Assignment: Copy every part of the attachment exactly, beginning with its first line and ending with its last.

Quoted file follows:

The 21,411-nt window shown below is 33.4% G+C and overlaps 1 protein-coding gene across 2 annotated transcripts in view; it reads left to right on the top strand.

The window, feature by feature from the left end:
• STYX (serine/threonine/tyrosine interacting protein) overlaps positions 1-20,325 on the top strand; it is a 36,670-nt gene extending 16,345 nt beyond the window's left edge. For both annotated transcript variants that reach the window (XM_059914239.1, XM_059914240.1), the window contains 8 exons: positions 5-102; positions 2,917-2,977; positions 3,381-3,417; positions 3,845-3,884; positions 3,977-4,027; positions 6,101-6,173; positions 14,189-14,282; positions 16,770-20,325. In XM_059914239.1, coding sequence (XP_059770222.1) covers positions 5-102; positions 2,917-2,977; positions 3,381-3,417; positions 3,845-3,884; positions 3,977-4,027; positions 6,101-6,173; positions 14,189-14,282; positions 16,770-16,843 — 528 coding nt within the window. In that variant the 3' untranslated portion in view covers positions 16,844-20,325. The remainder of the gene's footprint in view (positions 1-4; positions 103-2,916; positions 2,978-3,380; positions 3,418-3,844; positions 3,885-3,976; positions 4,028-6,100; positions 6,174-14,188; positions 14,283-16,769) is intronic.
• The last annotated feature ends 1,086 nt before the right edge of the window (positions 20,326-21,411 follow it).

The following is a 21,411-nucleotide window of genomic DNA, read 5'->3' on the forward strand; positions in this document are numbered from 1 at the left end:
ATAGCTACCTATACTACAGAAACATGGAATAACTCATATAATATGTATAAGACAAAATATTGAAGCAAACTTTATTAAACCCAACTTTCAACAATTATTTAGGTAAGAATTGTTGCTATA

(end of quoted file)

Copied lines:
The 21,411-nt window shown below is 33.4% G+C and overlaps 1 protein-coding gene across 2 annotated transcripts in view; it reads left to right on the top strand.

The window, feature by feature from the left end:
• STYX (serine/threonine/tyrosine interacting protein) overlaps positions 1-20,325 on the top strand; it is a 36,670-nt gene extending 16,345 nt beyond the window's left edge. For both annotated transcript variants that reach the window (XM_059914239.1, XM_059914240.1), the window contains 8 exons: positions 5-102; positions 2,917-2,977; positions 3,381-3,417; positions 3,845-3,884; positions 3,977-4,027; positions 6,101-6,173; positions 14,189-14,282; positions 16,770-20,325. In XM_059914239.1, coding sequence (XP_059770222.1) covers positions 5-102; positions 2,917-2,977; positions 3,381-3,417; positions 3,845-3,884; positions 3,977-4,027; positions 6,101-6,173; positions 14,189-14,282; positions 16,770-16,843 — 528 coding nt within the window. In that variant the 3' untranslated portion in view covers positions 16,844-20,325. The remainder of the gene's footprint in view (positions 1-4; positions 103-2,916; positions 2,978-3,380; positions 3,418-3,844; positions 3,885-3,976; positions 4,028-6,100; positions 6,174-14,188; positions 14,283-16,769) is intronic.
• The last annotated feature ends 1,086 nt before the right edge of the window (positions 20,326-21,411 follow it).

The following is a 21,411-nucleotide window of genomic DNA, read 5'->3' on the forward strand; positions in this document are numbered from 1 at the left end:
ATAGCTACCTATACTACAGAAACATGGAATAACTCATATAATATGTATAAGACAAAATATTGAAGCAAACTTTATTAAACCCAACTTTCAACAATTATTTAGGTAAGAATTGTTGCTATA